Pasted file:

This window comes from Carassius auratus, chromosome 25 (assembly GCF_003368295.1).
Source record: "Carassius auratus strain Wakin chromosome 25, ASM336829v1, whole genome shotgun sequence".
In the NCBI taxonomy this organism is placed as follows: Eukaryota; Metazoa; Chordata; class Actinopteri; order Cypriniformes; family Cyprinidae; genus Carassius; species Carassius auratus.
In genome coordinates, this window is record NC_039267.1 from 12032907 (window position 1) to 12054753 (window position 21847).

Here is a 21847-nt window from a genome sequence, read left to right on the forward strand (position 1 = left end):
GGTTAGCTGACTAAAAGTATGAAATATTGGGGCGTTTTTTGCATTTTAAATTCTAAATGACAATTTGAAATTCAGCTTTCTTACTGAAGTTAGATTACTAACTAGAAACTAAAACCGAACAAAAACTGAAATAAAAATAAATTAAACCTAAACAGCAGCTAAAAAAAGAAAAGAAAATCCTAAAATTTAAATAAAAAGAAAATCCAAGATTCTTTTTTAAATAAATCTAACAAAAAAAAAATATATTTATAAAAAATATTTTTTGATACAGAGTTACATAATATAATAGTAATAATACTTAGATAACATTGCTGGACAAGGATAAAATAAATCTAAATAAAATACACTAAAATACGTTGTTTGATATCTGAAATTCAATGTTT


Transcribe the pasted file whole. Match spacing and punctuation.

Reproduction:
This window comes from Carassius auratus, chromosome 25 (assembly GCF_003368295.1).
Source record: "Carassius auratus strain Wakin chromosome 25, ASM336829v1, whole genome shotgun sequence".
In the NCBI taxonomy this organism is placed as follows: Eukaryota; Metazoa; Chordata; class Actinopteri; order Cypriniformes; family Cyprinidae; genus Carassius; species Carassius auratus.
In genome coordinates, this window is record NC_039267.1 from 12032907 (window position 1) to 12054753 (window position 21847).

Here is a 21847-nt window from a genome sequence, read left to right on the forward strand (position 1 = left end):
GGTTAGCTGACTAAAAGTATGAAATATTGGGGCGTTTTTTGCATTTTAAATTCTAAATGACAATTTGAAATTCAGCTTTCTTACTGAAGTTAGATTACTAACTAGAAACTAAAACCGAACAAAAACTGAAATAAAAATAAATTAAACCTAAACAGCAGCTAAAAAAAGAAAAGAAAATCCTAAAATTTAAATAAAAAGAAAATCCAAGATTCTTTTTTAAATAAATCTAACAAAAAAAAAATATATTTATAAAAAATATTTTTTGATACAGAGTTACATAATATAATAGTAATAATACTTAGATAACATTGCTGGACAAGGATAAAATAAATCTAAATAAAATACACTAAAATACGTTGTTTGATATCTGAAATTCAATGTTT